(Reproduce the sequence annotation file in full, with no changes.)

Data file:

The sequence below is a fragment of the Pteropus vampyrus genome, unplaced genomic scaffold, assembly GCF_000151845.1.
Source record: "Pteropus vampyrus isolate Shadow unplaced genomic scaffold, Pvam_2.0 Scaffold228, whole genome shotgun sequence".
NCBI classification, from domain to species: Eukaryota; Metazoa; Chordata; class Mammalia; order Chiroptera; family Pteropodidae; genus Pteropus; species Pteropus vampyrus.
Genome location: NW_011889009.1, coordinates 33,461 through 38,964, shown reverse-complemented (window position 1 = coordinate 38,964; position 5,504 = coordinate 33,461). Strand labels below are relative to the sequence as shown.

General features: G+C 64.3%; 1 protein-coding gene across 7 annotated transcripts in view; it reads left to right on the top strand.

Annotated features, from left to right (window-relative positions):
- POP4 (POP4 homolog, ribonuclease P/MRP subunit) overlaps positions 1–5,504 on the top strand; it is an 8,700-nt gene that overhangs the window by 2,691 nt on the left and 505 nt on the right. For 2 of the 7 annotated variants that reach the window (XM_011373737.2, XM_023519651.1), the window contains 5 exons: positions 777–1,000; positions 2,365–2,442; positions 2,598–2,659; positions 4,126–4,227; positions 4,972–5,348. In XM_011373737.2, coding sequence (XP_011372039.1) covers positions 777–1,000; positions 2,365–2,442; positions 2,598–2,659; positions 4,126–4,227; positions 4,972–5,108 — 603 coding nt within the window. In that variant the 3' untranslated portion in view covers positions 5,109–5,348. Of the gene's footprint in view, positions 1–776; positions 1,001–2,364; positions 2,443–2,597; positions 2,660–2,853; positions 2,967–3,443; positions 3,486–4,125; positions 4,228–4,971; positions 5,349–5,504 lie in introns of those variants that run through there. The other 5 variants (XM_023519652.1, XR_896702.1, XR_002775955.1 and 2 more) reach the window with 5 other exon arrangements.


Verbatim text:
The sequence below is a fragment of the Pteropus vampyrus genome, unplaced genomic scaffold, assembly GCF_000151845.1.
Source record: "Pteropus vampyrus isolate Shadow unplaced genomic scaffold, Pvam_2.0 Scaffold228, whole genome shotgun sequence".
NCBI classification, from domain to species: Eukaryota; Metazoa; Chordata; class Mammalia; order Chiroptera; family Pteropodidae; genus Pteropus; species Pteropus vampyrus.
Genome location: NW_011889009.1, coordinates 33,461 through 38,964, shown reverse-complemented (window position 1 = coordinate 38,964; position 5,504 = coordinate 33,461). Strand labels below are relative to the sequence as shown.

General features: G+C 64.3%; 1 protein-coding gene across 7 annotated transcripts in view; it reads left to right on the top strand.

Annotated features, from left to right (window-relative positions):
- POP4 (POP4 homolog, ribonuclease P/MRP subunit) overlaps positions 1–5,504 on the top strand; it is an 8,700-nt gene that overhangs the window by 2,691 nt on the left and 505 nt on the right. For 2 of the 7 annotated variants that reach the window (XM_011373737.2, XM_023519651.1), the window contains 5 exons: positions 777–1,000; positions 2,365–2,442; positions 2,598–2,659; positions 4,126–4,227; positions 4,972–5,348. In XM_011373737.2, coding sequence (XP_011372039.1) covers positions 777–1,000; positions 2,365–2,442; positions 2,598–2,659; positions 4,126–4,227; positions 4,972–5,108 — 603 coding nt within the window. In that variant the 3' untranslated portion in view covers positions 5,109–5,348. Of the gene's footprint in view, positions 1–776; positions 1,001–2,364; positions 2,443–2,597; positions 2,660–2,853; positions 2,967–3,443; positions 3,486–4,125; positions 4,228–4,971; positions 5,349–5,504 lie in introns of those variants that run through there. The other 5 variants (XM_023519652.1, XR_896702.1, XR_002775955.1 and 2 more) reach the window with 5 other exon arrangements.